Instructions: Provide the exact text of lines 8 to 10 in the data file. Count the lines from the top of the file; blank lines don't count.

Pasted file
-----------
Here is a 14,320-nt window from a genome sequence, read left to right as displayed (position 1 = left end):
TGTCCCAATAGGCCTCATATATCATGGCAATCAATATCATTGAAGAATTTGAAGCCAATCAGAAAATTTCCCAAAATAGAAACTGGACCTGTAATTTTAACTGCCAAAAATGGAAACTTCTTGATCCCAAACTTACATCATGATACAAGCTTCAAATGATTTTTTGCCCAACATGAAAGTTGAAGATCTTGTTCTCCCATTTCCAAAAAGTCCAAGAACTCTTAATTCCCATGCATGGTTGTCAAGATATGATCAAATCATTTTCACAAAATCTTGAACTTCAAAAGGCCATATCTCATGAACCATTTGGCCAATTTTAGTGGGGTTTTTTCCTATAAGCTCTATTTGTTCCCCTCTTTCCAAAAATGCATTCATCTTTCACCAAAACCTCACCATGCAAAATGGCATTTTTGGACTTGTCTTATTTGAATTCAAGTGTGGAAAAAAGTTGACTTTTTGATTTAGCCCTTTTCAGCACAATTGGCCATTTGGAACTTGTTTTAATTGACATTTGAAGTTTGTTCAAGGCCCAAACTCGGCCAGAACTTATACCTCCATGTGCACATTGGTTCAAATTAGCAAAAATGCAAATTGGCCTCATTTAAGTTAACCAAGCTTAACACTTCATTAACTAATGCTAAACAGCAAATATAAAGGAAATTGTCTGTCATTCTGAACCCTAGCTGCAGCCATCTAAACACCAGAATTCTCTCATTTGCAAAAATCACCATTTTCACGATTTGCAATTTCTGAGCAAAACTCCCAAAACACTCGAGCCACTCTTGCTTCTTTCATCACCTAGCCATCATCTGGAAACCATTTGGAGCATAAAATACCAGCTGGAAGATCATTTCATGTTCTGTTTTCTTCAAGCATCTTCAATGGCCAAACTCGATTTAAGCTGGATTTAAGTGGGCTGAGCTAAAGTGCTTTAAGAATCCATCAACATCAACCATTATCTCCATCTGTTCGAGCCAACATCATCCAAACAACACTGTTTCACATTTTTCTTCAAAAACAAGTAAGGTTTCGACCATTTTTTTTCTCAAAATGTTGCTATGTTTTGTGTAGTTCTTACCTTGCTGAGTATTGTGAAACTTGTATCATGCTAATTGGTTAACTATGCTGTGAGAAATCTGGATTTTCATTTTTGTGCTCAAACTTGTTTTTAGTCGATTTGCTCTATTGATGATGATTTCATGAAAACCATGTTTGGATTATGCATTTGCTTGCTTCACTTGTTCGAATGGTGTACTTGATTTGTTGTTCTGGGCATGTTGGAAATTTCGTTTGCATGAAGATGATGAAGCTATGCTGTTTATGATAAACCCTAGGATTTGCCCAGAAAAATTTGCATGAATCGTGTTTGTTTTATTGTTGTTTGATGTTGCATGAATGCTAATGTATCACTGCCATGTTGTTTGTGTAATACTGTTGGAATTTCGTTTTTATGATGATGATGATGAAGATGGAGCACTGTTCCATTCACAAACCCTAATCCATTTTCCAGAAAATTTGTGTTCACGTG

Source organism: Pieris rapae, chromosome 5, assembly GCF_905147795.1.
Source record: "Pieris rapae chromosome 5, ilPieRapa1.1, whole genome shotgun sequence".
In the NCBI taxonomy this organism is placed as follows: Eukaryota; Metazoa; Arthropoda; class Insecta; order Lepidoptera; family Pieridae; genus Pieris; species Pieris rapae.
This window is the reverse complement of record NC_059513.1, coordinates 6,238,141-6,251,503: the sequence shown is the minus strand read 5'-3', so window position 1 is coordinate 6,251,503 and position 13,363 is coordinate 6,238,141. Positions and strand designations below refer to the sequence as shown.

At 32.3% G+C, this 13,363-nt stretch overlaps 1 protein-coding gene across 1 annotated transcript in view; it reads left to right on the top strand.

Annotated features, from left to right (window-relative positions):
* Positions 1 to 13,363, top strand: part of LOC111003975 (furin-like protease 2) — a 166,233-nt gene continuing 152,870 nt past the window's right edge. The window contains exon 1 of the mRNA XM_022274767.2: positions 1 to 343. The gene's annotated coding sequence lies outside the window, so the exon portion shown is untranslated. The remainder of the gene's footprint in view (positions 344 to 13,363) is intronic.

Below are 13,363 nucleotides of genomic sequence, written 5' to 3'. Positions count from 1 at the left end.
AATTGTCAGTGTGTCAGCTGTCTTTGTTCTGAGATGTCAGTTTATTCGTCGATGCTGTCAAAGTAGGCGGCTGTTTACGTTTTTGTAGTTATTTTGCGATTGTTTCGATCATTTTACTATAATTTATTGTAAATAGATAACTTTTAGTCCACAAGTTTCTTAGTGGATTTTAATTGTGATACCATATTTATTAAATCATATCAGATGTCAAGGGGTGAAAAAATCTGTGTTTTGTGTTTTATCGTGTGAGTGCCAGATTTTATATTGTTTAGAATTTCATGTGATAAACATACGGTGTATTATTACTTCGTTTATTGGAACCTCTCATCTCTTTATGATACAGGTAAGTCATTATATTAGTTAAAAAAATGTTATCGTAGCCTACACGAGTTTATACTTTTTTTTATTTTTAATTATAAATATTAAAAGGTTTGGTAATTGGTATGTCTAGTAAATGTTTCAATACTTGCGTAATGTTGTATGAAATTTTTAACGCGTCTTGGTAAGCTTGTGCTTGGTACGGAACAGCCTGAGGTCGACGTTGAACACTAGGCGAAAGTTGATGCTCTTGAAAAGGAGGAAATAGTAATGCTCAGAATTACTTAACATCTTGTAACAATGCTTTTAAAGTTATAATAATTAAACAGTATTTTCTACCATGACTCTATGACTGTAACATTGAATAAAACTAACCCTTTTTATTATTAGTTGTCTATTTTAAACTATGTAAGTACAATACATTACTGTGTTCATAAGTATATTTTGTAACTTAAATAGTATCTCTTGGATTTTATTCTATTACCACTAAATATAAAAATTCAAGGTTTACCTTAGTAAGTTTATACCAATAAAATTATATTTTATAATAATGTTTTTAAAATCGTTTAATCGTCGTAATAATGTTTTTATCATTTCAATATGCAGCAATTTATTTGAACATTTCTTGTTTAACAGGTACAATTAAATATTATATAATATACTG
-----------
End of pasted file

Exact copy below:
Annotated features, from left to right (window-relative positions):
* Positions 1 to 13,363, top strand: part of LOC111003975 (furin-like protease 2) — a 166,233-nt gene continuing 152,870 nt past the window's right edge. The window contains exon 1 of the mRNA XM_022274767.2: positions 1 to 343. The gene's annotated coding sequence lies outside the window, so the exon portion shown is untranslated. The remainder of the gene's footprint in view (positions 344 to 13,363) is intronic.

Below are 13,363 nucleotides of genomic sequence, written 5' to 3'. Positions count from 1 at the left end.